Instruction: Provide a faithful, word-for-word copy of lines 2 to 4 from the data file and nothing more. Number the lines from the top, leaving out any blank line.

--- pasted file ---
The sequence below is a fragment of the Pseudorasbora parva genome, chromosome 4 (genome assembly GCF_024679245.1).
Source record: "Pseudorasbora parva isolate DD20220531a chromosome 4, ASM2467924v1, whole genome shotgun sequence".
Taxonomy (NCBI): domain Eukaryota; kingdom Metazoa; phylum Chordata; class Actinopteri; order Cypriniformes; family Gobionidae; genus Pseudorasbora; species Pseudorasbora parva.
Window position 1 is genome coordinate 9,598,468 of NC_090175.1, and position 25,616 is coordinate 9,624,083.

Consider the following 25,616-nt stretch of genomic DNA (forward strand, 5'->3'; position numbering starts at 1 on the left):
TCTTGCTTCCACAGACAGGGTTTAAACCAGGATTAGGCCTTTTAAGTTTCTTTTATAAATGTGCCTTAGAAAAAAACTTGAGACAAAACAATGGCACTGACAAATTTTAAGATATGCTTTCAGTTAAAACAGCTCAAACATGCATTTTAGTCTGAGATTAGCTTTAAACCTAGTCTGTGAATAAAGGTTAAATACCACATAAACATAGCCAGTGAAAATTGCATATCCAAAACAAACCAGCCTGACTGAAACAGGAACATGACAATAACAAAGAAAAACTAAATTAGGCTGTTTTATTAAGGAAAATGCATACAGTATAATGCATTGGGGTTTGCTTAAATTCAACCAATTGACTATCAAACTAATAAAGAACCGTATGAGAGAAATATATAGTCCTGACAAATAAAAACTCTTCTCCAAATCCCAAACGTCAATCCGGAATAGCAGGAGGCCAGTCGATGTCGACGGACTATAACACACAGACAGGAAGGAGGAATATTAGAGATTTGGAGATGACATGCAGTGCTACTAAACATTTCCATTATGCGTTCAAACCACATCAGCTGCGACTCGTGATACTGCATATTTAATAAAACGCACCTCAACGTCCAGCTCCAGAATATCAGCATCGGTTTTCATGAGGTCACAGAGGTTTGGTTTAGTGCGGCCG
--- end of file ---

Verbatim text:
Source record: "Pseudorasbora parva isolate DD20220531a chromosome 4, ASM2467924v1, whole genome shotgun sequence".
Taxonomy (NCBI): domain Eukaryota; kingdom Metazoa; phylum Chordata; class Actinopteri; order Cypriniformes; family Gobionidae; genus Pseudorasbora; species Pseudorasbora parva.
Window position 1 is genome coordinate 9,598,468 of NC_090175.1, and position 25,616 is coordinate 9,624,083.